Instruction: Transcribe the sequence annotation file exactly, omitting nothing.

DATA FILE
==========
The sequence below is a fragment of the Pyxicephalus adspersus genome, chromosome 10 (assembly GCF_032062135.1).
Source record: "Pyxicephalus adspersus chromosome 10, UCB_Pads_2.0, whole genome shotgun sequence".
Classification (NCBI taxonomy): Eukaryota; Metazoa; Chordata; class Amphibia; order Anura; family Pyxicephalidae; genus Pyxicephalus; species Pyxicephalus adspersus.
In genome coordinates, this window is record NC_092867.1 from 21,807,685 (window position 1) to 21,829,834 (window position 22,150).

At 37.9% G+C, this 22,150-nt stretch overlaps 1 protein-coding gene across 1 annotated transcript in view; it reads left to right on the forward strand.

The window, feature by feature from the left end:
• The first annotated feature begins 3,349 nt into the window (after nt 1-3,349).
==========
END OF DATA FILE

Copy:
The sequence below is a fragment of the Pyxicephalus adspersus genome, chromosome 10 (assembly GCF_032062135.1).
Source record: "Pyxicephalus adspersus chromosome 10, UCB_Pads_2.0, whole genome shotgun sequence".
Classification (NCBI taxonomy): Eukaryota; Metazoa; Chordata; class Amphibia; order Anura; family Pyxicephalidae; genus Pyxicephalus; species Pyxicephalus adspersus.
In genome coordinates, this window is record NC_092867.1 from 21,807,685 (window position 1) to 21,829,834 (window position 22,150).

At 37.9% G+C, this 22,150-nt stretch overlaps 1 protein-coding gene across 1 annotated transcript in view; it reads left to right on the forward strand.

The window, feature by feature from the left end:
• The first annotated feature begins 3,349 nt into the window (after nt 1-3,349).